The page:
My First Attempt At App Wireframing As A Non-Designer

I really wouldn’t call myself a designer.

I may have spent my entire childhood doodling, painting and colouring. And I may have the hang of the whole photoshop thing, but design does not come all that naturally to me. I never really had the eye.

So, bootstrapping a design-heavy app as a solo-entrepreneur probably isn’t the wisest decision. But I do love a challenge.

The time has come to stop procrastinating, and start wireframing Apputee.

I have done app wireframing before, but it was in a classroom setting in 2018. It’s been a long time. Those skills are so rusty you can see through them.

My Process

I started off with some information architecture already in place. I used a post-it note process to create content ideas based on my initial research and customer surveys.

I wrote down reoccurring words and phrases from my surveys and interviews onto different post-it nots, which I then stuck to the window and rearranged them into different buckets.

I also mapped out my stages of my app based on my qualitative research.

Then I moved onto Figma. Figma is a brilliant design software with a ton of functionality. As I’m quite new to app design, I skipped over the storyboarding and paper prototype stage, I struggled to get my ideas onto paper, and I lack the space in my office to be able to stick them to the wall.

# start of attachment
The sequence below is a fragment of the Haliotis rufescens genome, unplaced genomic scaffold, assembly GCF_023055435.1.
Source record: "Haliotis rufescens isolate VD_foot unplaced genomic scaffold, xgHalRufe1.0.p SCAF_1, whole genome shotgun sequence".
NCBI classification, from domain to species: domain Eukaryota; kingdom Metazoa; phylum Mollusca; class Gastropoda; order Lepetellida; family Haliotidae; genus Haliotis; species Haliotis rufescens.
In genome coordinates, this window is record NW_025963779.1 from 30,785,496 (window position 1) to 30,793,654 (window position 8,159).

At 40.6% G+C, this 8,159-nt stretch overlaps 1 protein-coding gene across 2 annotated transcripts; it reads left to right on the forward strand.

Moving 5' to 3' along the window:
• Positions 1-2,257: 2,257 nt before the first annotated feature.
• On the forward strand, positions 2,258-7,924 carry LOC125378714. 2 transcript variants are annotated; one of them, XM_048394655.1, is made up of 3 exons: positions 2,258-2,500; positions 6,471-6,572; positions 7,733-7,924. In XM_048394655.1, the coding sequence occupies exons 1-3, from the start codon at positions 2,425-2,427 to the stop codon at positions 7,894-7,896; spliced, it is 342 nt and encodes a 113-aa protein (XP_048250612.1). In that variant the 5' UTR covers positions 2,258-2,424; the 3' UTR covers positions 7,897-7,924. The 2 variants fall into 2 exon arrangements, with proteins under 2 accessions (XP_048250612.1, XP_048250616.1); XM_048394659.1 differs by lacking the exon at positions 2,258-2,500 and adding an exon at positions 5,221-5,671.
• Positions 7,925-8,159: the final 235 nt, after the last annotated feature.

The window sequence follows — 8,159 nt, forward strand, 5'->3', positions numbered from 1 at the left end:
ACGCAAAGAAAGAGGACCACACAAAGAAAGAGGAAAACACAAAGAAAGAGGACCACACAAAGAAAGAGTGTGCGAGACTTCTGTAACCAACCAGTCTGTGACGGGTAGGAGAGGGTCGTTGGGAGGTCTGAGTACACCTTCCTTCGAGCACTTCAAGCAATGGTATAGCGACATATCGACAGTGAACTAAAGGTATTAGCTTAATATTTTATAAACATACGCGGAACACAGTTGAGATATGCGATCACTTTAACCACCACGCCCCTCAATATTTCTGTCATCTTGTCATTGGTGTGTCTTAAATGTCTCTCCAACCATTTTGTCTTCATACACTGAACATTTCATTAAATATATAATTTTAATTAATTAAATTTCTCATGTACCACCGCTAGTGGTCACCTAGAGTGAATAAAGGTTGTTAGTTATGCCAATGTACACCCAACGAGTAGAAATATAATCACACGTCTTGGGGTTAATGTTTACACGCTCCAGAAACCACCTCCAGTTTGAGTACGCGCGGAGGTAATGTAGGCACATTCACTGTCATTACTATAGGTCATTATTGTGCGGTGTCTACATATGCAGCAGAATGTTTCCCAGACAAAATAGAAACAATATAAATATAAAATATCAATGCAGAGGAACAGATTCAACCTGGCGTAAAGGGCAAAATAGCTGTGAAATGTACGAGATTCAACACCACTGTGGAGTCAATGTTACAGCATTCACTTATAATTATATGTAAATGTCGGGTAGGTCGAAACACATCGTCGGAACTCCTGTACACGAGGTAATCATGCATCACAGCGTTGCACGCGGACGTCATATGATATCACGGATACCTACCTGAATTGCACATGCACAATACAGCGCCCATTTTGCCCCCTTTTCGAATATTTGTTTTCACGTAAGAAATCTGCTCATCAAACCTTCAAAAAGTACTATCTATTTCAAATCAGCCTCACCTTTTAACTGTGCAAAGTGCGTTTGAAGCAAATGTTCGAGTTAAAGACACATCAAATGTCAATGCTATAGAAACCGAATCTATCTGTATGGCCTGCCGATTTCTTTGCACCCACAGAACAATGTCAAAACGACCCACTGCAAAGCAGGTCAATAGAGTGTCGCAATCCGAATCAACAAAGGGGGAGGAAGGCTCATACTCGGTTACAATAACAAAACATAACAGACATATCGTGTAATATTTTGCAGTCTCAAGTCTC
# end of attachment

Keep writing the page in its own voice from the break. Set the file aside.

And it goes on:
Figma has a lot of free premade User Interfaces and Wireframe kits which helped me to get my wireframe onto the page, and build elements quickly.

Figma can also be used for prototyping, meaning I could link my rough wireframes up to help build a story and see if I’d missed anything.

Once my wireframe is completed, I can move onto a higher fidelity prototype and work on a branding document.


I’ve learnt a lot from my initial foray into wireframing.

Firstly, I need to do the paper stage, and get the whole project up on the wall. Paper and Sharpie take away the need for perfection and stops you fiddling. What’s on paper is final. Get it up on the wall so you can see the user flow.

Secondly, I didn’t need to worry so much about learning how to use Figma or the ins and outs of wireframing. My wireframe is incredibly scrappy, but it’s done. I can see the processes and I can understand how to make it work. I can neaten up the final process in the next iteration. It’s like writing a blog post. Get your first draft done, and do your tidy-up during the second draft phase.

Thirdly, is a bible of knowledge. I learnt so much about creating an onboarding process and what to avoid from their processes.

Overall, I’m really pleased with how this project is coming together.